AMD finds takers for mobile Athlon

Advanced Micro Devices will turn up the competitive heat on Intel, when major computer makers release notebooks containing a mobile version of the Athlon processor.

John G. Spooner Staff Writer, CNET News.com
John Spooner
covers the PC market, chips and automotive technology.
John G. Spooner
3 min read
Advanced Micro Devices will turn up the competitive heat on Intel in March, when major computer makers release notebooks containing a mobile version of AMD's Athlon processor.

Hewlett-Packard is expected to incorporate AMD's new mobile Athlon into its notebook PCs. The processor will be released around March 19, according to sources familiar with the chipmaker's plans. Compaq Computer is also working on an Athlon-based notebook.

The chip is expected to be launched at multiple clock speeds and will include at least a 900MHz version, sources said. The chip, originally due in the fourth quarter of 2000, is code-named Palomino and will mark the debut of Athlon in the notebook market.

Hewlett-Packard may be one of AMD's first mobile Athlon customers. More importantly for AMD, however, is that it plans to offer the new chip in both Pavilion notebooks for the consumer market and OmniBook notebooks for business users.

For years, AMD has sought--often in vain--to land its chips into business PCs, especially those sold to large corporations. Manufacturing problems, economic factors, and competitive reactions from Intel, however, have typically stopped AMD short of the goal line. Last year, for instance, the company said its ambitions to put an Athlon inside a corporate PC from a "top three" manufacturer would be delayed because of slowing demand.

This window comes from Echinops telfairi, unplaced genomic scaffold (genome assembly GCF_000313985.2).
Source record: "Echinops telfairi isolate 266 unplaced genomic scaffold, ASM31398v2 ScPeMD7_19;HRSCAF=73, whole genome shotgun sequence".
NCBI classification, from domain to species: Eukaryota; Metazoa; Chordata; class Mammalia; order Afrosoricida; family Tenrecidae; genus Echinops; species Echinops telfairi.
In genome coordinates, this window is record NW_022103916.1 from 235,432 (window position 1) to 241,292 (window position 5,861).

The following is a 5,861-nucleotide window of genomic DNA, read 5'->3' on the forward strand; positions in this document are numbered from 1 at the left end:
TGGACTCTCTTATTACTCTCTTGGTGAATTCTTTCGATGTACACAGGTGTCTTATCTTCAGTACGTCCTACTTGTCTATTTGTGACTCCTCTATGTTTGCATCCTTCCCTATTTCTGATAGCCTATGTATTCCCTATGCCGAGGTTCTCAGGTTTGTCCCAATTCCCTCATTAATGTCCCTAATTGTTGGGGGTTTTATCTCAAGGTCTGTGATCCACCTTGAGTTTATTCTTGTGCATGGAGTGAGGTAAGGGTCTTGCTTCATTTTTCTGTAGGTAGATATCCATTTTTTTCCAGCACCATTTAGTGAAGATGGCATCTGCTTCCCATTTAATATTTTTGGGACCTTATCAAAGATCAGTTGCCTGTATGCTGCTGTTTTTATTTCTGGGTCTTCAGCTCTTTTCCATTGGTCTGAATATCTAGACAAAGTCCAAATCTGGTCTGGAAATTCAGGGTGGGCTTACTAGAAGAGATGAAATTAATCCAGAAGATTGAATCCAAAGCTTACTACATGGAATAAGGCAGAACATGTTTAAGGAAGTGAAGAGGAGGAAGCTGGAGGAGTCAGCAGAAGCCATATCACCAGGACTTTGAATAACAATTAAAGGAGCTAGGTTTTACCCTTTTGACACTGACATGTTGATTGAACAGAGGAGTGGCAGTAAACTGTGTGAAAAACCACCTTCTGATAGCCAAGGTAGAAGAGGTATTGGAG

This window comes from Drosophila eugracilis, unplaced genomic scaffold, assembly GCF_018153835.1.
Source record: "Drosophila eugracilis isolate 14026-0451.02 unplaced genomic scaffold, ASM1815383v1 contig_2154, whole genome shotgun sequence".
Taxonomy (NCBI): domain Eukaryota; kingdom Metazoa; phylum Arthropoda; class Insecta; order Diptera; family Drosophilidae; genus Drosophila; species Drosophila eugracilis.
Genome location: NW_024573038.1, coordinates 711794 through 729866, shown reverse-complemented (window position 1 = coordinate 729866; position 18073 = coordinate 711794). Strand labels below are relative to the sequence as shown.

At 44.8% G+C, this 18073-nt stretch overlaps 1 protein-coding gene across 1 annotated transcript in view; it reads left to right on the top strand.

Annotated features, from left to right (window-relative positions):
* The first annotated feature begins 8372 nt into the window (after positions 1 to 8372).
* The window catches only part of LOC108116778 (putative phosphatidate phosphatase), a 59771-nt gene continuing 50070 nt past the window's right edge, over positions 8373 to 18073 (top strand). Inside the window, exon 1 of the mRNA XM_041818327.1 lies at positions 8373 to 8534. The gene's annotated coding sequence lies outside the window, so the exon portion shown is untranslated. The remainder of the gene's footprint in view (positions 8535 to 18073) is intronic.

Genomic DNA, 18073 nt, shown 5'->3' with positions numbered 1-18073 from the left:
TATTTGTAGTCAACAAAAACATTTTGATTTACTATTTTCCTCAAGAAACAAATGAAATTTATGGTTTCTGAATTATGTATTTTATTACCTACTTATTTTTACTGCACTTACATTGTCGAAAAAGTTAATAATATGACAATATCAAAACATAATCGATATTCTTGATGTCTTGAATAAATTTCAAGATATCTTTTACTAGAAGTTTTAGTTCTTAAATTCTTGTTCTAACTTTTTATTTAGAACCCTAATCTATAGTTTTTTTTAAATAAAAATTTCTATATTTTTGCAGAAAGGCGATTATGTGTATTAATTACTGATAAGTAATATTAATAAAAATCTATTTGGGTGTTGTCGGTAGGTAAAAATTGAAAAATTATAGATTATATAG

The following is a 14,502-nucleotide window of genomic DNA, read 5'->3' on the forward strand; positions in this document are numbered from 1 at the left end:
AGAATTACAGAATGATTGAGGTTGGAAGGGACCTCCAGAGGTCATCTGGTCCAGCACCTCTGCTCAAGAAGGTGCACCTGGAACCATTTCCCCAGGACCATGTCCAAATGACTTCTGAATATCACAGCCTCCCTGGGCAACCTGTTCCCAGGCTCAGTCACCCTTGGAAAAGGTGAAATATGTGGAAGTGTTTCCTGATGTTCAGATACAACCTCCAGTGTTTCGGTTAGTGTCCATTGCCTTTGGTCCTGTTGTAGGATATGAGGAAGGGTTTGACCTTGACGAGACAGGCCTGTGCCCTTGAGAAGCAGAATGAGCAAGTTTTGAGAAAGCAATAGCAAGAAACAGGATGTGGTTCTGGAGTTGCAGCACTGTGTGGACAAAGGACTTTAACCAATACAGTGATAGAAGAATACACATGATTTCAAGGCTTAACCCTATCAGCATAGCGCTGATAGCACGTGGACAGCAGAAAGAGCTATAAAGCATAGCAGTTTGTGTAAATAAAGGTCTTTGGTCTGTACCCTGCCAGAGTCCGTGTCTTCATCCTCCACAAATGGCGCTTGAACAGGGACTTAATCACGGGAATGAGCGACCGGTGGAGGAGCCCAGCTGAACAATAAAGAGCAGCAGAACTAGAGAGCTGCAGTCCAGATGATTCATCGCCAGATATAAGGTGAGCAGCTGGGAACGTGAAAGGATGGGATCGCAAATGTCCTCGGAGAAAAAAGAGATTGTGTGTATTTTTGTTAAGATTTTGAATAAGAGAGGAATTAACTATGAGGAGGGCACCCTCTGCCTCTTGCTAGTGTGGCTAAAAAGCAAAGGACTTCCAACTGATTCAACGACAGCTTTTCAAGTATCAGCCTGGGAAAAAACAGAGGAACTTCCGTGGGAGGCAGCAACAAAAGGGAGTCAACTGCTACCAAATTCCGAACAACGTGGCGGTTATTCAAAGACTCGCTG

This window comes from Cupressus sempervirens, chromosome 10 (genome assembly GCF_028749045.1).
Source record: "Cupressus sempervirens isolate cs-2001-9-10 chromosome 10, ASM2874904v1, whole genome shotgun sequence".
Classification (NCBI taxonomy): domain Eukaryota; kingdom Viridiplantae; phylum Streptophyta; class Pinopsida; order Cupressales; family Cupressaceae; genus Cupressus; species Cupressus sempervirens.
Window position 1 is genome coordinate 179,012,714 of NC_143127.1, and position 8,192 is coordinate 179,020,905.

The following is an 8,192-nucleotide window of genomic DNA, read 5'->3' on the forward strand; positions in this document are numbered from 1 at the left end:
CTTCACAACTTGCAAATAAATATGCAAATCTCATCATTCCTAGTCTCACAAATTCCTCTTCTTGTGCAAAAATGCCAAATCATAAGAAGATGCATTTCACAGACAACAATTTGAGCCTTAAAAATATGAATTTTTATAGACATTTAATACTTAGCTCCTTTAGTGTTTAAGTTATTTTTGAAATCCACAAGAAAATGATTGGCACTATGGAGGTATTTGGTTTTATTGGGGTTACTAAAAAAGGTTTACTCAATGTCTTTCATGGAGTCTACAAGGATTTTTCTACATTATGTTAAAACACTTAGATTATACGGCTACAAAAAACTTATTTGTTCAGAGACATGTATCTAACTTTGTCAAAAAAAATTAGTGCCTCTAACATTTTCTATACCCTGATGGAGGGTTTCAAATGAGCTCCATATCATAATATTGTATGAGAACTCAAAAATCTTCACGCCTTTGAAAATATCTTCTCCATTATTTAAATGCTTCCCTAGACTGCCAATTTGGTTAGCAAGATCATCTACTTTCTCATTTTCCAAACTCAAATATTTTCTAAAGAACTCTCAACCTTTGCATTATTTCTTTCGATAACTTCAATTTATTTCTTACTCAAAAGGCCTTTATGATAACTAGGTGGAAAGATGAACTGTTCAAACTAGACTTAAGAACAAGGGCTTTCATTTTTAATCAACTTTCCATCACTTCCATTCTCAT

Nonetheless, the company has begun to make progress. Both Micron Electronics and Gateway market Athlon desktops to small and midsized business while Compaq has featured notebooks, containing K6-2 processors, for small businesses. It is unclear whether HP's Athlon Omnibook will be marketed to small businesses, corporations or both. Either way, it will be targeted to the business market.

"AMD is increasingly positioning itself as an alternative to Intel, and in order to do that, it has to be a top-to-bottom supplier," said Dean McCarron, principal analyst at Mercury Research. "This establishes it in the performance notebook space. It also bolsters the image of AMD as an alternative" for corporate customers.

A deal with HP would also be appropriate from a historical perspective, as HP was one of the first North American notebook makers to offer AMD's K6-2+ chip in a notebook.

Despite its significance, the new mobile Athlon is not AMD's first member of the extended Athlon family to hit the mobile market. AMD released a mobile Duron chip earlier this month, but that chip is offered only in the NEC's LaVie U notebook in Japan. Duron chips are low-budget versions of Athlon.

AMD's mobile Athlon will benefit from the technological enhancements. The Palomino Athlons consume less power than the current desktop Athlons, which are notoriously power-hungry. Palomino also adds support for AMD's PowerNow technology. PowerNow allows a processor to reduce voltage and clock speed to further reduce power consumption while on battery power. PowerNow also offers variability, allowing multiple voltage and speeds, unlike Intel's SpeedStep technology, which simply reduces voltage and clock speed to a preset point.

Intel is expected to fight back, however, with new mobile Pentium III chips, including a 900MHz and a 1GHz, which will be announced on the same day, sources said. The Pentium III launch date is slated for late March, the sources said.

Compaq, IBM, Gateway, and Dell Computer are expected to debut notebooks using the new Pentium III chips.